5 Blenheim Road – Gill came to number 5 Blenheim Road in 1953. The grass in the garden was about as high as their daughter, Katy. The house was in reasonable condition. There was hessian on the floor. Natasha Spender came round.
“We bought the house from Stephen Spender and he was using the bottom part of the house, the basement, to do his writing and he let the top of the house to Americans. Then, he must have moved back to Loudoun Road after that. We bought the whole house, with a mortgage. We paid £5,500, freehold. Stephen made a passage through the basement room to the garden with bookshelves. It was all OK. There was a big sycamore tree in the garden, which we took out as it was in the middle towards the back and a tree of heaven had to come down as it had honey fungus. We had very quiet neighbours. Nice!
My brother went to Arnold House [School] and it was a Dame school in those days and then, our son, Christopher went later and had to call all the mistresses ‘Sir’. He brought a bottle of Chianti back for the geography mistress once. He made some friends there. You knew a lot of people in the road, everybody was quite friendly. You got to know them partly through the schools”.
Tom got a car after they had been married for four years. Later, Gill got a series of Minis, in two or three different colours. Gill had au pairs. The nicest one came from Switzerland. She took the children for walks. There was a children’s cinema on a Saturday morning at Swiss Cottage. Katy went twice to church, and the curate came round to visit. Katy was very sociable. Gill did not go to church, her father was a non-practicing Jew, and mother Church of England.
“On Coronation Day we gave a party in the evening. Today it would take hours to get ready but then it was just a few drinks, peanuts and olives. Some people went on to look at the fireworks on Primrose Hill. Other people, friends, used to give a great fireworks party.
I remember the Festival of Britain, one of my friends was an architectural student and was in on it, Jean Symons, her husband was Cecil, a heart specialist at the Royal Free Hospital. I remember the fun fare, the skylon, the other buildings and it was very cheerful after the war. People were wearing cinched in waists. I used to buy my clothes at Harvey Nichols, Dickens and Jones, Harrods and Marks and Spencers, all over”
Italy and France – They often went to a house near Rome for holidays, with friends, and would drive round Italy. Gill had taken Italian lessons in the hall behind the synagogue in Abbey Road.
“I wanted us to buy a house in Italy but it was much further and then a house in France sort of fell into our hands. My brother was married to Elisabeth Frink at that time and they got part of a huge silk worm factory as a house, and they were living there all the time and there was another part of it for sale, and we bought it. It was in the beginning of the Cevennes where Stephenson ended his “Travels with a Donkey”
We didn’t have running water for the first two years. The farmers used their own cisterns. We had to fill up in the town and wash our hair in the river. Edward sometimes allowed us to go in for a bath or shower! We had electricity, a fridge. We did a lot of sitting on the terrace and reading, playing tennis. We always had friends to stay, as did Elisabeth and Edward. This was about 1964.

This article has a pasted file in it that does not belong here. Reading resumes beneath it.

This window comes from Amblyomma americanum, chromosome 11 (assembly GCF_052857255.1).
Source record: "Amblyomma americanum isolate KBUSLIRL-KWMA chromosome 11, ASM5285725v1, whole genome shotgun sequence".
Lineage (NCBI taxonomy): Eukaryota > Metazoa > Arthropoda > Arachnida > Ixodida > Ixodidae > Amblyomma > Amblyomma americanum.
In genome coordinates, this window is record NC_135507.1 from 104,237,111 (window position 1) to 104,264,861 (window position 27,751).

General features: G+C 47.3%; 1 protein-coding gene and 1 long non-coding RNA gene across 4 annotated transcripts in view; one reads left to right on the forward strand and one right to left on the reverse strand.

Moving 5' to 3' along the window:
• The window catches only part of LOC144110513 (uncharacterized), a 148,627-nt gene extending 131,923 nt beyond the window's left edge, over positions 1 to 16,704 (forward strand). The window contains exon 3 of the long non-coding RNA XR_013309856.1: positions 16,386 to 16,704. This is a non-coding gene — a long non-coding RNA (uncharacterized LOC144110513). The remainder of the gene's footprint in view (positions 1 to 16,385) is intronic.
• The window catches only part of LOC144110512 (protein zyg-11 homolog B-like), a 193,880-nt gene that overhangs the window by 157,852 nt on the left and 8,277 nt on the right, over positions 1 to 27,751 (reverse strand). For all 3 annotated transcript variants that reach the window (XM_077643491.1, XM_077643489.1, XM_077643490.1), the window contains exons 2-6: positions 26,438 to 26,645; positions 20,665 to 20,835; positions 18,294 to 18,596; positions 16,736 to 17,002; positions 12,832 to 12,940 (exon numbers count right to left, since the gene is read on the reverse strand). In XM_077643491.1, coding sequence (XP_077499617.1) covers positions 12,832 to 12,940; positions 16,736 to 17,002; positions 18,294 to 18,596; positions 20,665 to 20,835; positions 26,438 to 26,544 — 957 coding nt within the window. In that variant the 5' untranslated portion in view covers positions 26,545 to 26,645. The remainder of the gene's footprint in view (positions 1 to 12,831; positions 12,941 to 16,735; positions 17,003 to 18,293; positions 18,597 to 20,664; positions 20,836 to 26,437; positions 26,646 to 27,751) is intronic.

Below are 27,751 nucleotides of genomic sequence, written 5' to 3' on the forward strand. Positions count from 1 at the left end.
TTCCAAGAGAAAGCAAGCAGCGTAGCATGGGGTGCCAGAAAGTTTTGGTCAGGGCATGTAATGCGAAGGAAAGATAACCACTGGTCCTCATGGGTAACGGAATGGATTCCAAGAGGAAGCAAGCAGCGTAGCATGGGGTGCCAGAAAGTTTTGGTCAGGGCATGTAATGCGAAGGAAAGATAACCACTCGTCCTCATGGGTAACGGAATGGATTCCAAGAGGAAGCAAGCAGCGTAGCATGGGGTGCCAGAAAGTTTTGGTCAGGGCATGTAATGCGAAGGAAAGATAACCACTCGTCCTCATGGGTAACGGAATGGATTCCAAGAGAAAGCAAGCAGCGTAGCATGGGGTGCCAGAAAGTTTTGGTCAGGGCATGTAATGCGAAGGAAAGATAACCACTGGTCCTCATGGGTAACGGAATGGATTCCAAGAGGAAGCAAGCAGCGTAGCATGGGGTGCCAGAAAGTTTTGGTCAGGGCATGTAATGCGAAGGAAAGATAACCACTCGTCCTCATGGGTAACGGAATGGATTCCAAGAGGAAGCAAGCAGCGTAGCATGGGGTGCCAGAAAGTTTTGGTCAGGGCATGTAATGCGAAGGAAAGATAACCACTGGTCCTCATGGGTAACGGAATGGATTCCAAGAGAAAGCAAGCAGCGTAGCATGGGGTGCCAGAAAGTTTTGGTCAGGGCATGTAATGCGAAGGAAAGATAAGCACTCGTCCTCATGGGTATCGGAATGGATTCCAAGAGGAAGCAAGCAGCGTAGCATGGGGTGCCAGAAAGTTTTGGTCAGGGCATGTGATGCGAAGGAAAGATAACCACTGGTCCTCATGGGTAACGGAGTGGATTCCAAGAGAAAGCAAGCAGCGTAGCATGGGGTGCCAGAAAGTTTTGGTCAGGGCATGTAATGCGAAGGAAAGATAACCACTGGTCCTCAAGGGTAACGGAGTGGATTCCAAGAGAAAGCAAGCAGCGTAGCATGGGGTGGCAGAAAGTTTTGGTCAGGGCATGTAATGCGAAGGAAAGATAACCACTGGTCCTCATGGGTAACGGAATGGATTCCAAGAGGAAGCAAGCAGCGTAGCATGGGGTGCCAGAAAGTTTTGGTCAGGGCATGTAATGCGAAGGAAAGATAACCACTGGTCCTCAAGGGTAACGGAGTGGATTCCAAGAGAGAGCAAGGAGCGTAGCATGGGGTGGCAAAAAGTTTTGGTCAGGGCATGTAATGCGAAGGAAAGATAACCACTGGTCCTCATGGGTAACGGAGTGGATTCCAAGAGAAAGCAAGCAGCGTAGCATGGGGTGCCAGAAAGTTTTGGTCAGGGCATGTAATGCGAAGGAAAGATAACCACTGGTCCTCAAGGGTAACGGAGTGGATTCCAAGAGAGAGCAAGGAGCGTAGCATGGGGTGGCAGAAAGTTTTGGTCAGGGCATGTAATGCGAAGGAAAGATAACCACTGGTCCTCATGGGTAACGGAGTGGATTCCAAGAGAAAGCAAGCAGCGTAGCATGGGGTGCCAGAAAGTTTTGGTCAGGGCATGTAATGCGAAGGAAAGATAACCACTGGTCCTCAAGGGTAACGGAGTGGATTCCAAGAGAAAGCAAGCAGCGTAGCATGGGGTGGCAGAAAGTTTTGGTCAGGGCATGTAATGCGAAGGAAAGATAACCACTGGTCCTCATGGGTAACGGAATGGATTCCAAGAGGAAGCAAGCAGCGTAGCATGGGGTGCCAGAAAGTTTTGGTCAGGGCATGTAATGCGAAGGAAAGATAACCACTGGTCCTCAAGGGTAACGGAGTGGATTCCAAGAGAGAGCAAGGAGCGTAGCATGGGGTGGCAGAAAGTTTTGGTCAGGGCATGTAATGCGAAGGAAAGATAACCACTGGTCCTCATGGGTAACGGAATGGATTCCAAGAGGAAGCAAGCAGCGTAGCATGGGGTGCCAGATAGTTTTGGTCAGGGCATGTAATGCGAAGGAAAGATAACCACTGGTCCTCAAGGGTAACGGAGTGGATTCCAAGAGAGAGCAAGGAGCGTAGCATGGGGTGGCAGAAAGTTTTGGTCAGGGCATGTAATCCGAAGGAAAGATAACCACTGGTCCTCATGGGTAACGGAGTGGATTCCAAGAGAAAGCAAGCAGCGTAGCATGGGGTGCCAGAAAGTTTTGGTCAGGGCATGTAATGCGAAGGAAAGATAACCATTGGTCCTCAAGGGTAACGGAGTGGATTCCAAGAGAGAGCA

Elisabeth was a fantastic person very hospitable, she would get up at six in the morning and go down to her studio which was in another barn and then she would always have people as guests, interesting people, Laurie Lee, Julian Trevellyan, and Mary Fedden, his wife. The Pilkingtons. We had happy times there. I like most of Lis’s work. Her first huge heads we always call Ted’s heads because they look like my brother Edward. Later on they were divorced.”
Activities – The coming of the supermarkets has changed shopping. Gill likes Waitrose. There used to be two pubs in the immediate area of Blenheim Road. Gill might have used them occasionally. They went to the cinema sometimes. Now she goes to the National Theatre quite often with Katy as it is so convenient to be able to park underneath. Occasionally they went to the ballet. Gill used the bus a lot. She studied English Literature and went to creative writing classes. She used the tube, too, from St John’s Wood.
St John’s Wood – Gill likes the gardens and the trees in St John’s Wood. She does not like the basement developments, she wrote to the Council about that. She likes the thought that Blenheim Road has been going since 1835. The houses have nice architectural features. They had open fires when they came. They had a coal hole where there is a shower now, and a bunker round the back. What a difference it made when they were not allowed to have the fires anymore, the smog used to be terrible.
“I remember someone walking down Finchley Road with a sort of flare in their hands and a bus following very slowly. The smog really was dense when it came. All the family used to smoke, my father and mother, and my sister, Brenda, used to go round in the morning looking for stubs. Then, Tom smoked and we met a lot of doctors once and they said that cigarettes were bad, so he turned to little cigars but I am sure that cigars were just as bad.
These houses are nice. We’ve had good parties here. I like the high ceilings, the shutters and the stair handrail, things were well made. There was marble round the fireplace and we scraped off the paint to expose it.”